During a recession, there are plenty of things everyone can do to help boost the economy.
Since most of the conversation about recessions tends to focus on what governments or big businesses can do to help the economy, it can be easy to feel like you have no way to help your community. While there will be things out of your control, that doesn’t mean there’s nothing you can do.
What You Can Do
Support Local Businesses. Local businesses are often the hardest hit in recessions. With generally smaller profit margins than bigger businesses, they’re also often closer to closing their doors. When small businesses close, it creates a ripple effect. The people that they employed no longer have jobs and are less likely to spend money, which can make more small businesses close. It’s vital to do what you can to support business owners in your community in order to boost your local economy. If you can afford to, consider buying from the mom and pop shop on the corner or getting takeout from a local restaurant.
Follow Advice From Local and National Leaders. Every recession is different. Local and national leaders are advised by experts and can pass along guidelines or rules to help bolster the economy. If you’ve been encouraged to spend in a certain area or do a certain thing, it’s often wise to do so if you are able. Even if you may not see the benefit or need immediately in your life, large amounts of people following these rules throughout a county, state, or country, can make a difference.
What to Avoid
“Runs” on Banks or Credit Unions. While the phrasing may bring to mind overcoat clad masses angrily clamoring outside the windows, runs on banks and credit unions can still happen today. Essentially, “running” on a bank or credit union means multiple people withdrawing all of their money in cash. Banks and credit unions need physical money to continue operations, and if everyone demands their money in cash at once, banks and credit unions simply can’t support it.
Most importantly, your money is safe in a financial institution. Most banks and credit unions are insured by either the FDIC (Federal Deposit Insurance Corp) or NCUA (National Credit Union Administration). These organizations will cover your savings, checking, and many other accounts for up to $250,000 per account ownership type and bank. This means that your money is safe. Even if the worst happens and your bank or credit union is forced to close, the government has insured your money and you will not lose it.
Contributing to Shortages. You may need to stock up on necessities when the economy begins to fall, but you should do so wisely. Money can be tight in a recession and you want to be sure that you’re spending your money in areas that will be most helpful. If you spend a significant chunk of your budget on soap, for example, you won’t have nearly as much left over for other essentials like food or medicine.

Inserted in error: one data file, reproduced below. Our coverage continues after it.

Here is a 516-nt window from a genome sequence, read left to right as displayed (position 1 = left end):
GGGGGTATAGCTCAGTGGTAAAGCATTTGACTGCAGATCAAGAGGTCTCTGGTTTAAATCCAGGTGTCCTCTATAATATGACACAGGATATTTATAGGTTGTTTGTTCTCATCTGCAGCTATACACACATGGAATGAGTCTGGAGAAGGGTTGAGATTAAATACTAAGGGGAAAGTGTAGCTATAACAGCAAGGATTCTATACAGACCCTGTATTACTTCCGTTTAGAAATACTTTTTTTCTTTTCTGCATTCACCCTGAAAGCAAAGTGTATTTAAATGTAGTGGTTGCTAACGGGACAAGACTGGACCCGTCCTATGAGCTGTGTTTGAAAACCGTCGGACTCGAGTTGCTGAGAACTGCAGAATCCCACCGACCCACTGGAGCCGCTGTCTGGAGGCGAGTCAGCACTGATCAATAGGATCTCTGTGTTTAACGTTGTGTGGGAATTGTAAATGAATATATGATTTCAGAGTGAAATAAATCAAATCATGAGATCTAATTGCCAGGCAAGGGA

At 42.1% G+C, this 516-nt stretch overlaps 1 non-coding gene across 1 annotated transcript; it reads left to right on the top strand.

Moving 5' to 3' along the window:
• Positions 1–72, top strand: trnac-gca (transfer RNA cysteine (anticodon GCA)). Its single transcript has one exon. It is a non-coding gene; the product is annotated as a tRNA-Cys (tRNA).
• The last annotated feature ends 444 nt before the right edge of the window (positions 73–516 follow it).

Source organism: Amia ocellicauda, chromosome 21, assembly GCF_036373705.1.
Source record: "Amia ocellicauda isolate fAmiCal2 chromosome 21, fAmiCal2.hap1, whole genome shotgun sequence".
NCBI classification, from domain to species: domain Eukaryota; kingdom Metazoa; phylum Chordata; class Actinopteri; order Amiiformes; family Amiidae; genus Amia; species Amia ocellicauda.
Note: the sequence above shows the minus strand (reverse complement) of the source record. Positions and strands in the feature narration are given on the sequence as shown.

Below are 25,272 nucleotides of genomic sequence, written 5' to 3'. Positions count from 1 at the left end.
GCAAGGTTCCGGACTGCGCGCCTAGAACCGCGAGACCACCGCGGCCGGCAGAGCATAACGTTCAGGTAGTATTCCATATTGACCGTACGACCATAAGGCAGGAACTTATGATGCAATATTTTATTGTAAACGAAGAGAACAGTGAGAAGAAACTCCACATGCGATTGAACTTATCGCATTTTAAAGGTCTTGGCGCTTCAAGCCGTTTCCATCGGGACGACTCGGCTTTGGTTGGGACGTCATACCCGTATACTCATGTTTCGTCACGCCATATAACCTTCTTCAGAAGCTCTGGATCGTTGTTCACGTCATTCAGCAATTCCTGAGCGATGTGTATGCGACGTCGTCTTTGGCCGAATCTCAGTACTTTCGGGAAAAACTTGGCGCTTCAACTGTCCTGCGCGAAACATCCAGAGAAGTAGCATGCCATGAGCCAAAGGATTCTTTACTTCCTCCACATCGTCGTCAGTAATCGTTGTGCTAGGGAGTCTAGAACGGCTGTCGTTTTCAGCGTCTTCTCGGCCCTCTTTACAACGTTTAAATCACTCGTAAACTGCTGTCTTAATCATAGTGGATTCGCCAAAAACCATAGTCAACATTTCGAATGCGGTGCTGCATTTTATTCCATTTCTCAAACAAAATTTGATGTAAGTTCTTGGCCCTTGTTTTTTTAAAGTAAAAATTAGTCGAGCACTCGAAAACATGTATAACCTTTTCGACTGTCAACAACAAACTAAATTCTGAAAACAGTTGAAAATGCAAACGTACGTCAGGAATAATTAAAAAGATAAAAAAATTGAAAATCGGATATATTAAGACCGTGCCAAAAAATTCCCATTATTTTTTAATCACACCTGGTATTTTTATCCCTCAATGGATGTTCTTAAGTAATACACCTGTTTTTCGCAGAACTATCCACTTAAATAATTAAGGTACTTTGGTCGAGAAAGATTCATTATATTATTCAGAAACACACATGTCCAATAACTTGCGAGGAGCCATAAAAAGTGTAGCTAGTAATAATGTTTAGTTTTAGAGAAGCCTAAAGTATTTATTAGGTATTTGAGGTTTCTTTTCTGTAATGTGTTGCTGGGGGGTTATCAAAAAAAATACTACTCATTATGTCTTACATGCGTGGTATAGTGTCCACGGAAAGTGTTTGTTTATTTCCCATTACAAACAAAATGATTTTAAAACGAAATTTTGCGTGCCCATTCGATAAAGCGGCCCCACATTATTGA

Similarly, it’s important to think of others. When 100 people buy a loaf of bread, that’s not a big deal. When a few people buy 100 loaves of bread each, suddenly there’s no bread left. If this happens with multiple important items throughout an entire store, it can lead to panic and shortages of necessary supplies. People need access to food, sanitary supplies, medication, water, and many other things in a recession, just like they do when the economy is thriving. When someone buys more than their fair share faster than stores can resupply, it means that many have to go without. We can all do our part to think of others and ensure that everyone has what they need to get through a tough time.
Recessions are hard on everyone, but there are actions that we can all take to help make them easier. Being conscious of the effects of your actions in the midst of an economic downturn can help you be an active part of improving the situation.
COVID-19 Shutdowns, Social Distancing, and the Economy
Many local governments are trying to navigate the economic impact of the COVID-19 pandemic. With residents staying home, local businesses have been severely impacted. To help businesses in your community, go online to see if a favorite small business has online shopping available or purchase a gift card to use later. To support local restaurants, order pickup or delivery even if dine-in services aren’t available. You can support the overall health of your community while still making a positive economic impact.
While we hope you find this content useful, it is only intended to serve as a starting point. Your next step is to speak with a qualified banker who can provide advice tailored to your individual circumstances. Nothing in this article, nor in any associated resources, should be construed as financial, tax or legal advice. Furthermore, while we have made good faith efforts to ensure that the information presented was correct as of the date the content was prepared, we are unable to guarantee that it remains accurate today.